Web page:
Apricots (Prunus armeniaca, see previous post link) have been in cultivation more than 5,000 years, so of course there are all kinds of folk tales.

apricot tree

The plant was probably domesticated in China--it is mentioned in texts from about 500 BCE. Apricots in flower became the floral symbol of the second month of the Chinese calendar. The second month generally corresponds more to March than February since the Chinese lunar calendar begins with the first new moon after the half-way point between the winter solstice and spring equinox. In China under the emperors, civil service jobs, highly desirable jobs, were chosen by testing the candidates in very difficult examinations. Those were administered at the beginning of the year, so apricot flowers in the second month were also "successful candidate flowers" as examinations were completed and winners announced. I don't have a photo that I am sure is Prunus armeniaca in flower, so here it is online link. Other apricots, for example the Japanese apricot, Prunus mume, flower later in the spring.

Sunday, July 22, 2018

Visiting Switzerland--Enjoying Mountain Wildflowers

This was a visit into the mountains of Switzerland simply to enjoy being there, which meant mountain scenes, cheese and chocolate, and especially, the flowers.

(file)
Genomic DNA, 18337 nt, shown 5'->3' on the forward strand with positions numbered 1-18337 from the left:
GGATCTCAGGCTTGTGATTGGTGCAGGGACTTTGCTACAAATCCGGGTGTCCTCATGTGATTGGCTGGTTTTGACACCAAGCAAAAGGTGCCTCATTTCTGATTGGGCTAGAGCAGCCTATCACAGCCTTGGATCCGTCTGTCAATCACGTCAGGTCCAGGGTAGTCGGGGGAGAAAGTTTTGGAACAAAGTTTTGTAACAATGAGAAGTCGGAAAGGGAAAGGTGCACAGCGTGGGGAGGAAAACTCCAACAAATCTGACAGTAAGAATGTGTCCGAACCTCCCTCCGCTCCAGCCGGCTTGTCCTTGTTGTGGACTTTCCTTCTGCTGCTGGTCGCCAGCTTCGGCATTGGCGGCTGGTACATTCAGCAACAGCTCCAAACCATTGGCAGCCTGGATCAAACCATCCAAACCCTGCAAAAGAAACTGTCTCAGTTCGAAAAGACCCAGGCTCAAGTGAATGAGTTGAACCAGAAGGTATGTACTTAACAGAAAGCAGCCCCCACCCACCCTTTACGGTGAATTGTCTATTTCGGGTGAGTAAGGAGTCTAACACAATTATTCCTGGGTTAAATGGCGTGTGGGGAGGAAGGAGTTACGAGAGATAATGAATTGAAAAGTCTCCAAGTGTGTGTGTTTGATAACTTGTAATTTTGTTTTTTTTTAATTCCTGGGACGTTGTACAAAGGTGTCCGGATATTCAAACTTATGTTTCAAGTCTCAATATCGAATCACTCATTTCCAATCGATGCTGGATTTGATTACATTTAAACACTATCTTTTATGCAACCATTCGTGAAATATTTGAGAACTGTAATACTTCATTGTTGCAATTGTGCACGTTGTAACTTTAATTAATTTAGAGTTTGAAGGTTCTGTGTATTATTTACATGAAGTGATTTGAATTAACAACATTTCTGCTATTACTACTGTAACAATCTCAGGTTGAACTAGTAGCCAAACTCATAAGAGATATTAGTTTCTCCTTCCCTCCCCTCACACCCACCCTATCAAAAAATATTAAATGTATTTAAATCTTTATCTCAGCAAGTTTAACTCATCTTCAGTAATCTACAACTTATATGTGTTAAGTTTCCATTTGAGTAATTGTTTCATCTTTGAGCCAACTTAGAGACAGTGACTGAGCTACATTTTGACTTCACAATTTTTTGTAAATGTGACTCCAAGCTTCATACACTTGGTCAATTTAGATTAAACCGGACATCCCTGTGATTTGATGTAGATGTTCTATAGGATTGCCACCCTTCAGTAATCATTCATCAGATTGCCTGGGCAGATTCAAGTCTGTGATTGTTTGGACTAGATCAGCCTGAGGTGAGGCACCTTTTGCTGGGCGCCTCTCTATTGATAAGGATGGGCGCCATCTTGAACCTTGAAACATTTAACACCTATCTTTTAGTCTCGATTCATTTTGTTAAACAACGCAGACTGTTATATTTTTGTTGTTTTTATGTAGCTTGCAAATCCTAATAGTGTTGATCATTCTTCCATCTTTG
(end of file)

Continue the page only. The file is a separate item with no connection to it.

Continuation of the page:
The flora of Northern Europe has many similarities to that of eastern North America and high elevation plants in the Alps have close relatives in the Rocky Mountains, so I knew many of the plants. Sort of. Because, apart from widespread weeds, North America's plants are only related to Europe's, not identical.

Where I actually knew the plants, they were European natives that are now weeds in North America.

Of course the dandelion, Taraxacum officinale (sunflower family, Asteraceae) - a source of food and medicine across the Europe in the 17th century, so it brought to North America intentionally, then we stopped using it and it got away.
dandelions, Taraxacum officiale
dandelions in Switzerland

Sunday, July 15, 2018

Plant Story--Adaptable Apricots

I am going to have an apricot crop this year
apricots on apricot tree
One of my apricot trees: enlarge to more easily see the yellow fruits.

Sunday, July 8, 2018

Plant Story--Needle-and-Thread Grass, Graceful and Sharp


Needle-and-thread grass (Hesperostipa comata, formerly is Stipa comata, grass family Poaceae) is native to the northwestern three quarters of North America, found especially on dry or sandy sites. It is a beautiful grass, with long slightly nodding heads that catch the sunlight and nod in the wind. 

Sunday, July 1, 2018

Wishing You a Happy July

mountain trail, Switzerland
Swiss Alps
Almost always, creating a post for this blog is great fun. But I'm jet-lagged having just returned from Switzerland. Since Switzerland is 7 hours ahead of Colorado, I am alert in the middle of the night and sleepy at dinnertime. Writing well-thought-out sentences eludes me. 

What to do? Share photographs. It is a big beautiful world. Message: get out, observe, enjoy.